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This article discusses pathophysiology and global health implications of human coronavirus infections, with recent highly pathogenic examples including the causative viruses for severe acute respiratory syndrome (SARS) and Middle East respiratory syndrome (MERS), as well as current outbreak in China. These viruses are large enveloped positive-strand RNA viruses that usually come from animal reservoirs, and due to basic virologic features and logistics of healthcare provision, it has been associated with peak transmission late in the disease course, and high human-to-human and nosocomial spread. Experience with prior pandemics have informed initial response strategies to the current novel coronavirus outbreak in China, and the clinical and global health implications of this disease remain to be seen.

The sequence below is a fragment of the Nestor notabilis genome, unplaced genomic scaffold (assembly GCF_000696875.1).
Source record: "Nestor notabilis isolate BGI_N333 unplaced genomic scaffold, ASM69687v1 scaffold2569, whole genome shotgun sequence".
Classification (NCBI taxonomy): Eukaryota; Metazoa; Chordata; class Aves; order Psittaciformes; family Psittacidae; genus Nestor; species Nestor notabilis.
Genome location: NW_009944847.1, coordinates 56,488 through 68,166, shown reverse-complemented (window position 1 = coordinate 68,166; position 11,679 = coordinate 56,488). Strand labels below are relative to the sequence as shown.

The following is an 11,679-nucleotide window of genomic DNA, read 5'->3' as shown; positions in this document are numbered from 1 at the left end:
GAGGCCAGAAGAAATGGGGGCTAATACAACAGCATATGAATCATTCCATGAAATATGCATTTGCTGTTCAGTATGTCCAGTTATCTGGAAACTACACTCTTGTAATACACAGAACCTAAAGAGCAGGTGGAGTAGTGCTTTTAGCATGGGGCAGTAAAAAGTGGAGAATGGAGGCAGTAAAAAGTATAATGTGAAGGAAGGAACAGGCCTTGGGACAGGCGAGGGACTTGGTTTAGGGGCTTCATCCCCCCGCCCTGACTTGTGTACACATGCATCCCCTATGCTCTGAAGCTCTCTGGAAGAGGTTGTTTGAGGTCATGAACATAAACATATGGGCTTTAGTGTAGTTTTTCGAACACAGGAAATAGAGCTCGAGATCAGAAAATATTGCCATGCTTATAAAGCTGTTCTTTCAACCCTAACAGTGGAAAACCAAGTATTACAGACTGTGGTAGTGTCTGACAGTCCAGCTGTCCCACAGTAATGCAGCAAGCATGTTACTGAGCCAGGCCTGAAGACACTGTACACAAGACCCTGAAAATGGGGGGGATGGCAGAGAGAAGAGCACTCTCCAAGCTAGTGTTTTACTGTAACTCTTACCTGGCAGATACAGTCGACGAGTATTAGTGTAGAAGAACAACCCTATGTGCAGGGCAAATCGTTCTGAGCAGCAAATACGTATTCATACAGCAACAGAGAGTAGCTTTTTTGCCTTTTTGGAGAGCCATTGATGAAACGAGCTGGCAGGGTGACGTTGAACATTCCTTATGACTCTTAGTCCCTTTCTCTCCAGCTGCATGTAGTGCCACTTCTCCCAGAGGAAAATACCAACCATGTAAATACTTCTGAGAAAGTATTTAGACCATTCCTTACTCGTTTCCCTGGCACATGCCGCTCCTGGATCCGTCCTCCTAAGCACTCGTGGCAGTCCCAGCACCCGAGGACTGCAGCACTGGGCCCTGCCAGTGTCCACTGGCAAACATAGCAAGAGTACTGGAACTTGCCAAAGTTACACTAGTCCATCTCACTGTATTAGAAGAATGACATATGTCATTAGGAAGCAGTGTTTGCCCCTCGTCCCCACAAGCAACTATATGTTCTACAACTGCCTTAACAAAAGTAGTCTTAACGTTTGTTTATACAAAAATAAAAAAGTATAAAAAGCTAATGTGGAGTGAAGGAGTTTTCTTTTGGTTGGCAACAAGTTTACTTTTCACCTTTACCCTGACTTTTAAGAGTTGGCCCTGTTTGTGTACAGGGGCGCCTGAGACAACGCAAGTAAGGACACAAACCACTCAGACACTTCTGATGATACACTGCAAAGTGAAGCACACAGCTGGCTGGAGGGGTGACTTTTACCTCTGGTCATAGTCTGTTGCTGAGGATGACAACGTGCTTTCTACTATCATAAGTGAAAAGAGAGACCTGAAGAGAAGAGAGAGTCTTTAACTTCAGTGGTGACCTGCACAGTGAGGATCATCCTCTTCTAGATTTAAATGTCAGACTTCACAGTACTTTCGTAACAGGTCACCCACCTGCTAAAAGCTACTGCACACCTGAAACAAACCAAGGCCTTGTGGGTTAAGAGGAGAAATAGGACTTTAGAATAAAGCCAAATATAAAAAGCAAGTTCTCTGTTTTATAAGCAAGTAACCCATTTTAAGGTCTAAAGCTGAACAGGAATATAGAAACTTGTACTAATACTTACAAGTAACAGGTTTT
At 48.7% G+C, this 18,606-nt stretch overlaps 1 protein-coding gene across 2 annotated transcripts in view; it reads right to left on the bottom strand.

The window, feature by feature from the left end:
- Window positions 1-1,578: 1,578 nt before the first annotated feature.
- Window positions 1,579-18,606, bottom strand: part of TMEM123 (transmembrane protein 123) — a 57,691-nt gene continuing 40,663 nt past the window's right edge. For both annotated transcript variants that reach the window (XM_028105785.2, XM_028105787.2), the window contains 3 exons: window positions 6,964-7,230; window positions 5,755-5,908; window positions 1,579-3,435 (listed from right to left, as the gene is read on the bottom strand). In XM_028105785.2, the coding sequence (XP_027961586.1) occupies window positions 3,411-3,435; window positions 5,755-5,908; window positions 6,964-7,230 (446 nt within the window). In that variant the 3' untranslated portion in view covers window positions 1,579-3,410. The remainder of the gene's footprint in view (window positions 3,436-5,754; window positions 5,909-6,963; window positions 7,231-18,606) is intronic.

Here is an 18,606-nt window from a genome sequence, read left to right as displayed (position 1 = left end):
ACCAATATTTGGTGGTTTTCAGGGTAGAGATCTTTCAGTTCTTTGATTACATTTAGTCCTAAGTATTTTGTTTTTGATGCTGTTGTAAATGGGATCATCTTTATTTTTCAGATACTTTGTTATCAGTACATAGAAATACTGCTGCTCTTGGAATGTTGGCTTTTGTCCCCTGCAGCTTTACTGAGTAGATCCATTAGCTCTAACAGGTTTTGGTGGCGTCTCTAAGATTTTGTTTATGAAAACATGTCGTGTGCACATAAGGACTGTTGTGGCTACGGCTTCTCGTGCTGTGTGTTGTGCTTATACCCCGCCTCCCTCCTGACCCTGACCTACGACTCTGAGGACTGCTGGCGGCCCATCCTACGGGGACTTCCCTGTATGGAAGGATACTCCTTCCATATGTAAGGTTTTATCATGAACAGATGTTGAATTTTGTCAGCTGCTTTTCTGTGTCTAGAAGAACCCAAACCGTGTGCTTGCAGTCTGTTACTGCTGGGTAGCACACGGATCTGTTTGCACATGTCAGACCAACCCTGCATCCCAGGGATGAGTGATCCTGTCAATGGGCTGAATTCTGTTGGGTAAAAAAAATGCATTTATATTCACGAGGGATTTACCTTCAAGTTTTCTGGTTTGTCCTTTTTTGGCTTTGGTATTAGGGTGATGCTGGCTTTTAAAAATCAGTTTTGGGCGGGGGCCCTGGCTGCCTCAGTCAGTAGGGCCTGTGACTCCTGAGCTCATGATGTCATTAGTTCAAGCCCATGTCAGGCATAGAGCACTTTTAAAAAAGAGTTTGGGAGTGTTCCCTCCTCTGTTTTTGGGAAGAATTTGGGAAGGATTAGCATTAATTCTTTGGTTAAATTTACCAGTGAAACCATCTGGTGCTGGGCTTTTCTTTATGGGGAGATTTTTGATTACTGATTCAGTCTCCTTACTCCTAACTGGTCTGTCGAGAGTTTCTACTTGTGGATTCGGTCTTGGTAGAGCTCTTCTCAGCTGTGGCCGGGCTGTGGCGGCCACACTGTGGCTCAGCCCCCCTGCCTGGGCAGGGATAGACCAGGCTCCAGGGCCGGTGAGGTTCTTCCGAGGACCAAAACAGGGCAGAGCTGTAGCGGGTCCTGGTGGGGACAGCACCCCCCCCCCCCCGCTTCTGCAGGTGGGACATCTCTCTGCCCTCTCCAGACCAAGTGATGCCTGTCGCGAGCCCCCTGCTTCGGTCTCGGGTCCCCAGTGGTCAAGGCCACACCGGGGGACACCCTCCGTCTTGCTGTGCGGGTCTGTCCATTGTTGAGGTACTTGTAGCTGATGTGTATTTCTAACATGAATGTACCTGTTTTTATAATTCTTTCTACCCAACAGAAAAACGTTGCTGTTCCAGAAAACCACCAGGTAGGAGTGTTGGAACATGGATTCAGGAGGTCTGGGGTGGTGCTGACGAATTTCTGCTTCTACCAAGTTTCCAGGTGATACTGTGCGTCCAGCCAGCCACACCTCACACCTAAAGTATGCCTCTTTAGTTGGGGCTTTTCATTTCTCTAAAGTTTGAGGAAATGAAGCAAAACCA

This article provides background information about pathophysiology and epidemiology of human coronaviruses, and lessons learned from prior pandemics that have informed a response to the novel coronavirus in China, whose ultimate global outcomes remain uncertain.
– Amy S. Korwin, MD
This abstract is available on the publisher's site.
Human coronaviruses (HCoVs) have long been considered inconsequential pathogens, causing the “common cold” in otherwise healthy people. However, in the 21st century, 2 highly pathogenic HCoVs—severe acute respiratory syndrome coronavirus (SARS-CoV) and Middle East respiratory syndrome coronavirus (MERS-CoV)—emerged from animal reservoirs to cause global epidemics with alarming morbidity and mortality. In December 2019, yet another pathogenic HCoV, 2019 novel coronavirus (2019-nCoV), was recognized in Wuhan, China, and has caused serious illness and death. The ultimate scope and effect of this outbreak is unclear at present as the situation is rapidly evolving.